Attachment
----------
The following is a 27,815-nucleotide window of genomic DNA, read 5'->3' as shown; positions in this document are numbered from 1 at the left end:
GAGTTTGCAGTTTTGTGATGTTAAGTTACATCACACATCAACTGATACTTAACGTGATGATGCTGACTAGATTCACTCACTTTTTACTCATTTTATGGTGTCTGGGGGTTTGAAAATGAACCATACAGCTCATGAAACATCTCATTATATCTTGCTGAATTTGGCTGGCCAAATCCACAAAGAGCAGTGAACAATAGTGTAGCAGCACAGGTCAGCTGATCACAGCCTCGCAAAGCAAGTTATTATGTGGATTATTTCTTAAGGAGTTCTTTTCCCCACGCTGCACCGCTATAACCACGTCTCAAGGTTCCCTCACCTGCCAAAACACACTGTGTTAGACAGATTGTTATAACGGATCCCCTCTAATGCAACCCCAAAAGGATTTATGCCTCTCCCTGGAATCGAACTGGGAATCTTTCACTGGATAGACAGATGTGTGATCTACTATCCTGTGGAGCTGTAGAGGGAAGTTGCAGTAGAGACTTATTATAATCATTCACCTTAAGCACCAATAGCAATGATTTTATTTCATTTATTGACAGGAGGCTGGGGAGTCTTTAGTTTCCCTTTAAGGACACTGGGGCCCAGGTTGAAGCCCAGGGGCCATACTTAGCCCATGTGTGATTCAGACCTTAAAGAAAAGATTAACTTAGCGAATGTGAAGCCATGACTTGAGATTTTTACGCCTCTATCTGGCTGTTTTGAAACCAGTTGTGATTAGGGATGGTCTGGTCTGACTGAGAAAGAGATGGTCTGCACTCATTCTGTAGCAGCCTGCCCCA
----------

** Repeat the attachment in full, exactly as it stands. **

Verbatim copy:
The following is a 27,815-nucleotide window of genomic DNA, read 5'->3' as shown; positions in this document are numbered from 1 at the left end:
GAGTTTGCAGTTTTGTGATGTTAAGTTACATCACACATCAACTGATACTTAACGTGATGATGCTGACTAGATTCACTCACTTTTTACTCATTTTATGGTGTCTGGGGGTTTGAAAATGAACCATACAGCTCATGAAACATCTCATTATATCTTGCTGAATTTGGCTGGCCAAATCCACAAAGAGCAGTGAACAATAGTGTAGCAGCACAGGTCAGCTGATCACAGCCTCGCAAAGCAAGTTATTATGTGGATTATTTCTTAAGGAGTTCTTTTCCCCACGCTGCACCGCTATAACCACGTCTCAAGGTTCCCTCACCTGCCAAAACACACTGTGTTAGACAGATTGTTATAACGGATCCCCTCTAATGCAACCCCAAAAGGATTTATGCCTCTCCCTGGAATCGAACTGGGAATCTTTCACTGGATAGACAGATGTGTGATCTACTATCCTGTGGAGCTGTAGAGGGAAGTTGCAGTAGAGACTTATTATAATCATTCACCTTAAGCACCAATAGCAATGATTTTATTTCATTTATTGACAGGAGGCTGGGGAGTCTTTAGTTTCCCTTTAAGGACACTGGGGCCCAGGTTGAAGCCCAGGGGCCATACTTAGCCCATGTGTGATTCAGACCTTAAAGAAAAGATTAACTTAGCGAATGTGAAGCCATGACTTGAGATTTTTACGCCTCTATCTGGCTGTTTTGAAACCAGTTGTGATTAGGGATGGTCTGGTCTGACTGAGAAAGAGATGGTCTGCACTCATTCTGTAGCAGCCTGCCCCA